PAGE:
Haftar supports an administration in the east of the country that is opposed to the internationally backed Government of National Accord in Tripoli.
The chaos has seen extremists and people traffickers gain a foothold in the south of the country.
Daesh has carried out repeated attacks across the country, targeting both Haftar's forces and the rival Tripoli-based authorities.


For Yazidi survivors of Daesh killings, the nightmares go on

Updated 13 min 48 sec ago
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For Yazidi survivors of Daesh killings, the nightmares go on

  • More than 3,000 other members of their minority sect were killed in 2014 in an onslaught that the United Nations described as genocidal
  • More than four years later, some 2,500 families still live in the tents that are scattered along the hills that weave their way toward the summit

SINJAR, Iraq: Ever since Daesh visited death and destruction on their villages in northern Iraq nearly five years ago, Yazidis Daoud Ibrahim and Kocher Hassan have had trouble sleeping.
For Hassan, 39, who was captured, it is her three missing children, and three years of imprisonment at the hands of the extremist group.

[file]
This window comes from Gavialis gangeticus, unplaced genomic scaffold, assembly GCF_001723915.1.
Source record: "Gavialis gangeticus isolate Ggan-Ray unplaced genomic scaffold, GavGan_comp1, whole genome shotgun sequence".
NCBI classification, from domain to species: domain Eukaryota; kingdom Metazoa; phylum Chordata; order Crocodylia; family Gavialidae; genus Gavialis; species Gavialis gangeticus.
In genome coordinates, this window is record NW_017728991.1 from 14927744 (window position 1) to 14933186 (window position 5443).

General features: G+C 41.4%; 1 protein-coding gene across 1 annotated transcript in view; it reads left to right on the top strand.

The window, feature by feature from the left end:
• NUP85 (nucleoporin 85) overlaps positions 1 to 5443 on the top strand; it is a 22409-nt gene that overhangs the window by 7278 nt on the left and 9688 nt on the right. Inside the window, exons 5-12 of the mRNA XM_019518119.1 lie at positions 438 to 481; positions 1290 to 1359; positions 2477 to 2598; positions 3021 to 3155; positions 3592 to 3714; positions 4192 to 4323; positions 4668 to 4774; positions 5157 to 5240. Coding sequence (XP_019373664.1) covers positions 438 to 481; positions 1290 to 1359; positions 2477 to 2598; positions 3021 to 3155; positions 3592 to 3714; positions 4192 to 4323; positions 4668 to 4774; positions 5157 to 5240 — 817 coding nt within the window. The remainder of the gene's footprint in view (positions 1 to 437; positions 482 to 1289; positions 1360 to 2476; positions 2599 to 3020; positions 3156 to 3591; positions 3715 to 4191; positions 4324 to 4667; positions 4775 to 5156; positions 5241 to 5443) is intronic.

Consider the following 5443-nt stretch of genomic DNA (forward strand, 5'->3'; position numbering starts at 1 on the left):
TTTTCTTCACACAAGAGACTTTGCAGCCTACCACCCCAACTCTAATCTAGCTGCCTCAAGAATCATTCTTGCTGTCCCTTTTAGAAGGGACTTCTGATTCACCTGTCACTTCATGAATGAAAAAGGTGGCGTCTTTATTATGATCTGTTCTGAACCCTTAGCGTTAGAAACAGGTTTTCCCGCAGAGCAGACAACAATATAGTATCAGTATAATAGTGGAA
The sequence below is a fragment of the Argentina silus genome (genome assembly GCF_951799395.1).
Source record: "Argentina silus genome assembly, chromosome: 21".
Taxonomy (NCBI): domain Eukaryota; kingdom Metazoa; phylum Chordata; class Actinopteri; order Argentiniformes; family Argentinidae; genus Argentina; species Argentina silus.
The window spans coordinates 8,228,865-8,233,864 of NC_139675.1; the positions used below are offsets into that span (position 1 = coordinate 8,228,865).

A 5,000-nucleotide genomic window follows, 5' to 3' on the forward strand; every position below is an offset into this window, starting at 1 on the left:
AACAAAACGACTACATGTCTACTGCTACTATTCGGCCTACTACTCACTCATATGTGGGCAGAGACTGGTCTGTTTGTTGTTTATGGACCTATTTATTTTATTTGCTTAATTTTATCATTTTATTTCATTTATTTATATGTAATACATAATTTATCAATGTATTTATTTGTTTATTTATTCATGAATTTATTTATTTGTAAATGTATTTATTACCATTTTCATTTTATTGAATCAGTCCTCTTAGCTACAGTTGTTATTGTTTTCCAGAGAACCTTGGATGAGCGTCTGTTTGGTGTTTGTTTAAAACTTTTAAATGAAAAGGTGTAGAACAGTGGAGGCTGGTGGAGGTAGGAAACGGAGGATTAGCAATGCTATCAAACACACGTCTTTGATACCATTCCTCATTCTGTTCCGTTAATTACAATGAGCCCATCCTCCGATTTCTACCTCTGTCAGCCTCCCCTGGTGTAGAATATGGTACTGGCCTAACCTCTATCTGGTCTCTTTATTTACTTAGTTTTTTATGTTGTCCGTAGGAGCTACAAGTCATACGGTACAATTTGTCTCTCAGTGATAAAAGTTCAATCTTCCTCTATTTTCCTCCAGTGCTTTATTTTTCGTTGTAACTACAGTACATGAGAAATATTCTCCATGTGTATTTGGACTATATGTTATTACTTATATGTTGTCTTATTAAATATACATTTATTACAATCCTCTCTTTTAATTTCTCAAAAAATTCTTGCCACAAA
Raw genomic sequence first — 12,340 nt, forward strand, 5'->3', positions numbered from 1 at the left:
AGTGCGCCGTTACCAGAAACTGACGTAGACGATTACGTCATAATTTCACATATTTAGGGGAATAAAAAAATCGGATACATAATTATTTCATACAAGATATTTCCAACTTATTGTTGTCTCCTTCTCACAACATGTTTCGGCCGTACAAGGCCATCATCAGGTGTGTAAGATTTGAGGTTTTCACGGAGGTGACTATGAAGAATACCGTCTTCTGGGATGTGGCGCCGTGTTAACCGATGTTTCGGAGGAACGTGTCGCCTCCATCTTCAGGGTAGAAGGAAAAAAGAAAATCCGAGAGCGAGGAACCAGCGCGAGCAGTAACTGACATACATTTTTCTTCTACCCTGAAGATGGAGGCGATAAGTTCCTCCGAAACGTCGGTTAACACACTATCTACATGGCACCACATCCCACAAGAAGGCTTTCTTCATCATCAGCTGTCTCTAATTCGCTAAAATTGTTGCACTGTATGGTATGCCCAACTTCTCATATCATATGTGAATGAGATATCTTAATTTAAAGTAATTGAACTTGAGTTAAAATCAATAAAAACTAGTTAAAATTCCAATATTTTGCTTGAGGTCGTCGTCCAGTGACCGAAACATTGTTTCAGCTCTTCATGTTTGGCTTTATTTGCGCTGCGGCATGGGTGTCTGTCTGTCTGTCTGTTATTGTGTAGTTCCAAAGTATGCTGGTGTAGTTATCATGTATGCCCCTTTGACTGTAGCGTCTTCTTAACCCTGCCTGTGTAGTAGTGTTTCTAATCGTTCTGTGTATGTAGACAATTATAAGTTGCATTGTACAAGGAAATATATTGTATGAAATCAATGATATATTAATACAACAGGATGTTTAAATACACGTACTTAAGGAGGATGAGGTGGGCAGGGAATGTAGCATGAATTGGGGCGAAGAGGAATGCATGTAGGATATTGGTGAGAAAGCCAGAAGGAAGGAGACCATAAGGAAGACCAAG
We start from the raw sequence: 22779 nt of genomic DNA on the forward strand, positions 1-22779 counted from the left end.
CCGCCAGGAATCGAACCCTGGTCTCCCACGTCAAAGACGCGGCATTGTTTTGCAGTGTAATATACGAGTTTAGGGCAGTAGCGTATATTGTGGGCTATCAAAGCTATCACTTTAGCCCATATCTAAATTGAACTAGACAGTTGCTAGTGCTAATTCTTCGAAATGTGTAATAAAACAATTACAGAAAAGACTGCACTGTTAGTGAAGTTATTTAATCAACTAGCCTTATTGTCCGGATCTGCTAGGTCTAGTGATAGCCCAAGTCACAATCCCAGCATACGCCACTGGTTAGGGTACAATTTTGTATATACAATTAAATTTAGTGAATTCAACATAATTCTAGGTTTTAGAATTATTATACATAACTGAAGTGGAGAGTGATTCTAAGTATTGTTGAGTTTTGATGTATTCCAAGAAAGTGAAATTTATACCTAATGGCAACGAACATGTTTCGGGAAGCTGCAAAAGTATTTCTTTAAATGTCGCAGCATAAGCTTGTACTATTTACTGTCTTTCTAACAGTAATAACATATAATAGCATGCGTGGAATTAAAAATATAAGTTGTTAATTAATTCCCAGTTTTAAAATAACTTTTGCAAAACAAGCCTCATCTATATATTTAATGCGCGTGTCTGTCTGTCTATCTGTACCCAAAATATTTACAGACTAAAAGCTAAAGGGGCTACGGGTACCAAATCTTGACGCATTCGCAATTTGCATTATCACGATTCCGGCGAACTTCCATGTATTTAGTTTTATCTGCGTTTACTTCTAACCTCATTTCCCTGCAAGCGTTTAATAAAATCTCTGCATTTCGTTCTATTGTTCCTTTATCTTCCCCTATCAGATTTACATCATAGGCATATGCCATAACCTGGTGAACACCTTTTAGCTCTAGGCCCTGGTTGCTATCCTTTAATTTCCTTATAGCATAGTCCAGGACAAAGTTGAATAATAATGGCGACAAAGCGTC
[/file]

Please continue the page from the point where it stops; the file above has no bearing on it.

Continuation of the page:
For Ibrahim, 42, who escaped, it is the mass grave that he returned to find on his ravaged land.
“They burnt one house down, blew up the other, they torched the olive trees two three times...There is nothing left,” the father of eight told Reuters.
More than 3,000 other members of their minority sect were killed in 2014 in an onslaught that the United Nations described as genocidal.
Ibrahim and Hassan lived to tell of their suffering, but like other survivors, they have not moved on.
She will never set foot in her village of Rambousi again. “My sons built that house. I can’t go back without them...Their school books are still there, their clothes,” she said.
’They want to be buried’
As US President Donald Trump prepares to announce the demise of the extremist group in Syria and Iraq, UN data suggests many of those it displaced in the latter country have, like Hassan, not returned home.
Meanwhile, Ibrahim and his family live in a barn next to the pile of rubble that was once their home. He grows wheat because the olive trees will need years to grow again. No one is helping him rebuild, so he is doing it himself, brick by brick.